From a legal standpoint, there can be no rational controversy over building a mosque and Islamic community center near ground zero in Manhattan:
- The local board approved the project by a vote of 29-1;
- and the last I knew, the First Amendment guarantees the free exercise of religion, even Islamic religion.
From an emotional viewpoint, many have sounded off, including this tweet from Sarah Palin:
Peace-seeking Muslims, pls understand, Ground Zero mosque is UNNECESSARY provocation; it stabs hearts. Pls reject it in interest of healing
In a subsequent Facebook post, she expanded on her position:
Just days after 9/11, the spiritual leader of the organization that wants to build the mosque, Imam Faisal Abdul Rauf, suggested that blame be placed on the innocents when he stated that the “United States’ policies were an accessory to the crime that happened” and that “in the most direct sense, Osama bin Laden is made in the USA.”
While in no way does it justify killing innocent civilians, Rauf has a point if you consider that the U.S. supported bin Laden during the Soviet war in Afghanistan, helping to create Al-Qaeda.
Another appeal to emotion comes in this short video from the The Center for Security Policy:
As a Christian, I can only say, “So what?” From an eternal viewpoint, a building – whether it’s a mosque or the “9-11 Christian Center” that is being planned at Ground Zero in retaliation – is no kind of victory. Both are temporary. Both will be burned up in the day of the Lord.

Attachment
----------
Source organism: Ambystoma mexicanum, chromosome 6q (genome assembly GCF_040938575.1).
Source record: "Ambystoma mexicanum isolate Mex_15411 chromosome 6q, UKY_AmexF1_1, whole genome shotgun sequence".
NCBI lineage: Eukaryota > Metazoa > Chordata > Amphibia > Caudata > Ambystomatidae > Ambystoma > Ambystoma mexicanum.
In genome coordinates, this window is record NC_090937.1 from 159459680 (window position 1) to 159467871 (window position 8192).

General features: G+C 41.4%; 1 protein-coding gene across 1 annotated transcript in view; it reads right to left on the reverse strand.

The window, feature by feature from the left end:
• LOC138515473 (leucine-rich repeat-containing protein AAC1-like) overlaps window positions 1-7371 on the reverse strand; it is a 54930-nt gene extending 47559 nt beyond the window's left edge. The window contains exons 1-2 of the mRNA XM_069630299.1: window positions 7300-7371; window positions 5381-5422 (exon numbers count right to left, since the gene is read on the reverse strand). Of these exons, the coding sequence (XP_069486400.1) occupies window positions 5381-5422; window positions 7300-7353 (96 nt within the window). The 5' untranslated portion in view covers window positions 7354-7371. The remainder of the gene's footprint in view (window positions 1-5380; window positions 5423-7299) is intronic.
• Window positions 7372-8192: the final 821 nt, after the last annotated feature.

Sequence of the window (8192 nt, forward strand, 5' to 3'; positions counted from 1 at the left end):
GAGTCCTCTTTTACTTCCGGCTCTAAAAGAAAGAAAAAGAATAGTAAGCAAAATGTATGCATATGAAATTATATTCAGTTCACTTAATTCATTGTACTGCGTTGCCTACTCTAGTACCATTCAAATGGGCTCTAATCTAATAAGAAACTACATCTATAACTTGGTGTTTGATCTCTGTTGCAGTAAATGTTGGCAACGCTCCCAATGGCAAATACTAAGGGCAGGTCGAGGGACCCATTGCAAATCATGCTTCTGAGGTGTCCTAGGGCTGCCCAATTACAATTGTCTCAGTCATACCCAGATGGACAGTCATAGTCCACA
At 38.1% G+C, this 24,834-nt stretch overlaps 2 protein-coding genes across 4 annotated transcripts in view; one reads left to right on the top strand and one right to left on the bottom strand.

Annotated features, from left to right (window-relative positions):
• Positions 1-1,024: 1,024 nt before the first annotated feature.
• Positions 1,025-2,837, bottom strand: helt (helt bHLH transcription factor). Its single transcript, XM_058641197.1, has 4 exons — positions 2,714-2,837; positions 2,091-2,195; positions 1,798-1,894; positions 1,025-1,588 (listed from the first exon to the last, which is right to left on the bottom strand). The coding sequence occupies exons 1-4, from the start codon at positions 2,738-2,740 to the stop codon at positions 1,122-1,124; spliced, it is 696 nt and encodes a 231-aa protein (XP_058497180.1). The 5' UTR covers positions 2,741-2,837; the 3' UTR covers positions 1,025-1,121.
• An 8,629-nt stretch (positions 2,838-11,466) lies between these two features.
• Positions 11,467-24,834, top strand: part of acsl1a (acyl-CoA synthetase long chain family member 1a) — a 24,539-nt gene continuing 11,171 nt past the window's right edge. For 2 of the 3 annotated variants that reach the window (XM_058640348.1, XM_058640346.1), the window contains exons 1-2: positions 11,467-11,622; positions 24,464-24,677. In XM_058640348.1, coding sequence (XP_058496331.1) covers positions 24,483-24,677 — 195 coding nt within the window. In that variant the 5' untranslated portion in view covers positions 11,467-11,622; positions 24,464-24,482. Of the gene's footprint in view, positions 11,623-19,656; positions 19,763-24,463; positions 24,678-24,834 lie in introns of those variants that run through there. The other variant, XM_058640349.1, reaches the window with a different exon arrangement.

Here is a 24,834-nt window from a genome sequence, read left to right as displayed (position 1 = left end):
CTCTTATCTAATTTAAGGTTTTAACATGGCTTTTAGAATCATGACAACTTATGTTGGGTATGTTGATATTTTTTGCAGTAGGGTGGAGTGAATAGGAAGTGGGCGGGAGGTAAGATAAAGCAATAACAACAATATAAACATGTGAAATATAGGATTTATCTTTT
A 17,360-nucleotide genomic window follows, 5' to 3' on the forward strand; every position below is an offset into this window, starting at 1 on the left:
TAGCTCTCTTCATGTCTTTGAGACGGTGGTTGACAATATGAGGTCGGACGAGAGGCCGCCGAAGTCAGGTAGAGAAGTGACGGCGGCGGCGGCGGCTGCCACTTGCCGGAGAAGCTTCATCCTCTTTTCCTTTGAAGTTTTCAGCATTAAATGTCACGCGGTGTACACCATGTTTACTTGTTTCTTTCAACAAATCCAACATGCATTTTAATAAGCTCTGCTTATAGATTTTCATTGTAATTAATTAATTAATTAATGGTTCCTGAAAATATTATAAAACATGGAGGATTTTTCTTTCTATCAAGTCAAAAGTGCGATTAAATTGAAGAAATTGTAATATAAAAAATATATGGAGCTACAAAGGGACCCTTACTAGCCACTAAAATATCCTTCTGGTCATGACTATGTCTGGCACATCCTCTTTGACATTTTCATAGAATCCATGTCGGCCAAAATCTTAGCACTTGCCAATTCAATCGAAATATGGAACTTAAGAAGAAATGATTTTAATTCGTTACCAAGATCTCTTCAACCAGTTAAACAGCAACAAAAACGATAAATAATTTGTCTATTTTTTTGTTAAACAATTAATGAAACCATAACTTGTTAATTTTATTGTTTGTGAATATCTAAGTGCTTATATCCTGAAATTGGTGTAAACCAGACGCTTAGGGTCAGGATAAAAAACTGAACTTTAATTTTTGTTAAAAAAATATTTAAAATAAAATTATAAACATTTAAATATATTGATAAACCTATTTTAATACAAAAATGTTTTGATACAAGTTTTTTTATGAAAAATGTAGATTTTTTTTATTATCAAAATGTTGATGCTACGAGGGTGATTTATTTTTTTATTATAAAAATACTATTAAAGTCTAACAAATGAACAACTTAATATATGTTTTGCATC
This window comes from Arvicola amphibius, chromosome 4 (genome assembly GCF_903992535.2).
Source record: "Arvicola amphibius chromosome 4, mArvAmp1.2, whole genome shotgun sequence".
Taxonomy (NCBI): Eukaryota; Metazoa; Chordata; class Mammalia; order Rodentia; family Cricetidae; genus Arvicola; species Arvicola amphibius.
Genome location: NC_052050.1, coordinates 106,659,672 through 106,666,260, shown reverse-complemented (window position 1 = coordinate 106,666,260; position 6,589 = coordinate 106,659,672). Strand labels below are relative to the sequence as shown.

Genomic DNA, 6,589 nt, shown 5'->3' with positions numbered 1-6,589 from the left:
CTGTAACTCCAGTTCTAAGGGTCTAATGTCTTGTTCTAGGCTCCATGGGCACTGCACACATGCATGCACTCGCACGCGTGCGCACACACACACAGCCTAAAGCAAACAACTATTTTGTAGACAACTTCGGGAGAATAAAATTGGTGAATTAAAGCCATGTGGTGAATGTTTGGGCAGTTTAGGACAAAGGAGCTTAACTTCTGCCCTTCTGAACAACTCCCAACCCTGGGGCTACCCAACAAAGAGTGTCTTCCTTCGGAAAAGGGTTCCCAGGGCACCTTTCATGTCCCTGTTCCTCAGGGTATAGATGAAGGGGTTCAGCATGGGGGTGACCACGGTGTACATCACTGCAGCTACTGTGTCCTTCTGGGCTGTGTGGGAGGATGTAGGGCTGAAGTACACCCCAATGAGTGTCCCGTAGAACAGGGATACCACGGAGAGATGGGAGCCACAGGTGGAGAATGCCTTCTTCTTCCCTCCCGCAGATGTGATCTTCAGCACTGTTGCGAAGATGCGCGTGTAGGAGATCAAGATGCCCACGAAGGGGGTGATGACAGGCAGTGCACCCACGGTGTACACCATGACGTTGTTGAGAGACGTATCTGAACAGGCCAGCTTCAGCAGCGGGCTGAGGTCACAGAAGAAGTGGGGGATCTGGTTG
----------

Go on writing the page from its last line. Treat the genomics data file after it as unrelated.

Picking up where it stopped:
As most Americans did, I mourned and cried on 9/11 for the 3,000 souls who were lost, for their families, and for New York.
And I am no fan of Islam. It’s leading millions of people straight to hell.
But neither am I a fan of religious buildings, whether they’re Islamic, Christian, or Buddhist. God is not honored by mortar and stone, but by a heart that is cleansed by the blood of Jesus, filled with the Holy Spirit, and devoted to Him.
I am appalled that so many American Christians, instead of heeding the words of our Lord to love our enemies and pray for those who persecute us, are using worldly, emotional tactics to try to control the actions of the lost. If Christians truly desire to draw others to Christ, they will not force society at large to honor their traditions and their worthless piles of rubble, but will live the faith they profess.
My friend Jim Wetzel summed this all up nicely in a recent post. He was addressing a different topic, but if you add buildings to his list, he makes this appeal to our faith:
If we really have the Holy Spirit dwelling within us in power, we shouldn’t need a picture embedded in our flesh, or a cross on a chain around our neck, or a bumper sticker, to give evidence to the world; the evidence should be in our deeds, and in our love. Or so it seems to me.